In late 2000, Janet Rodriguez gave a tour of Harlem to a friend who was moving into the community from the West Village. As night fell, she was struck by how unwelcoming and grim her neighborhood seemed with stores and businesses hidden behind block after block of roll-down steel sheet gates. Dark and desolate, Harlem seemed poised for war.
The impact of that image, the fear it evoked, inspired Rodriguez to commission a steel artist to assist her in creating a design for aesthetically pleasing security gates. This, plus a history of working with creative individuals her entire life, was the impetus for opening Straight Out of Harlem (SOH), as an outlet for the gates, and other artisans who needed a venue for their work.
As the sole creative outlet among retail stores and bodegas in Sugar Hill since 2004, the SOH storefront became an integral part of the community, addressing its broader needs by producing public programs, exhibitions, and salons that explored contemporary cultural issues, and by promoting and selling the work of more than 250 local and global artists who created functional and wearable art.
From this vantage point, SOH proprietor Janet Rodriguez watched the recession deepen, job after job lost, store after store closing, until the summer of 2009 when SOH, like so many other entrepreneurial ventures in the neighborhood, closed its storefront, shut down by escalating, prohibitive rent, and a consumer base decimated by rising unemployment.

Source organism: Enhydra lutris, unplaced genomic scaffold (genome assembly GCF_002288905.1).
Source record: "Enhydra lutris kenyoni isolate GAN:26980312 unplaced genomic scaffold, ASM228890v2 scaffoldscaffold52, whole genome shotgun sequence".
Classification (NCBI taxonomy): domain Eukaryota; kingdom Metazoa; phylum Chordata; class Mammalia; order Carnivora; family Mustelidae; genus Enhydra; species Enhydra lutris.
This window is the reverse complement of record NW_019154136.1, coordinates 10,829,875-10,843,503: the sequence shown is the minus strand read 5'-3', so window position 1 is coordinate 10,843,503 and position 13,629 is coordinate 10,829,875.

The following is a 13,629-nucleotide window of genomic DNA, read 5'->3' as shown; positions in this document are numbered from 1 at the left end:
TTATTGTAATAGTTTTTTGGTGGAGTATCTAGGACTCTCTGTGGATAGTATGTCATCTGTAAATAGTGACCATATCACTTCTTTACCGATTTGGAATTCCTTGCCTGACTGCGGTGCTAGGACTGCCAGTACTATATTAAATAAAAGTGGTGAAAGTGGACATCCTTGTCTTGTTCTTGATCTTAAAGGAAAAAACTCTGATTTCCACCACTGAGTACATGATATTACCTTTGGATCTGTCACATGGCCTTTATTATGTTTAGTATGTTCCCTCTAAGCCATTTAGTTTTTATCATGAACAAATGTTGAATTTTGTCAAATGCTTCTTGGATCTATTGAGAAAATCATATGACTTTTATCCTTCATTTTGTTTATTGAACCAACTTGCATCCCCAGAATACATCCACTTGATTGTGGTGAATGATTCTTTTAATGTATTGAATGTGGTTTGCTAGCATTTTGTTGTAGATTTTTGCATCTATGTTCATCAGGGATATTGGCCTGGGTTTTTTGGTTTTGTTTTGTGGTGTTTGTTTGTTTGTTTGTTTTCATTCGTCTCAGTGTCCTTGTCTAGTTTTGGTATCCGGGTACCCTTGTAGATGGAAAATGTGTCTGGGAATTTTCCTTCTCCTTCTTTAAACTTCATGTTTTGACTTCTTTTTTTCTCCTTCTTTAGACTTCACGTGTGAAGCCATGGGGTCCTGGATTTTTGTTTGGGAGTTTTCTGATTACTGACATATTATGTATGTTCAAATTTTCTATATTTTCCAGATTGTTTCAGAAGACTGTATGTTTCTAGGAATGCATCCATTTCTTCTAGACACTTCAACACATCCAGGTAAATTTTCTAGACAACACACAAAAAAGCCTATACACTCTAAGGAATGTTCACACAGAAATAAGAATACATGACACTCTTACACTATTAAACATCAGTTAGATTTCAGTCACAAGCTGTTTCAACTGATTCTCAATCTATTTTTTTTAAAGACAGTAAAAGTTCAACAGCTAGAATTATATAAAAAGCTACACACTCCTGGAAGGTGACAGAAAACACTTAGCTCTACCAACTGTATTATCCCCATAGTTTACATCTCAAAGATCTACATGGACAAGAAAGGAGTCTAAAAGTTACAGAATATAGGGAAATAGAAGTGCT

Rodriguez’ response was to re-invent SOH as a tool for strengthening community-driven development efforts in Harlem that targeted those who were hurting most: unemployed and unskilled workers with limited access to higher education and few opportunities for employment.
Drawing upon an extensive background in community-based arts program development, and more than 20 years as a grantmaker in policy making positions in public, private, and corporate philanthropy, Rodriguez viewed the development of a cultural industry workforce as key to addressing the urgent need for jobs in Harlem.
Working in close collaboration with partners, The Janus Property and Innovative Charitable Initiatives (ICI), a subsidiary of the New York Council of Nonprofits, she focused on using Harlem’s cultural assets in ways that would enable Harlem’s poorest to achieve economic self-sufficiency.
In the Fall of 2010, Straight out of Harlem (SOH), a small retail creative outlet in Harlem concerned primarily with promoting and selling the works of individual artists, morphed into SoHarlem, a place-based social enterprise charged with creating a skilled cultural workforce in Harlem.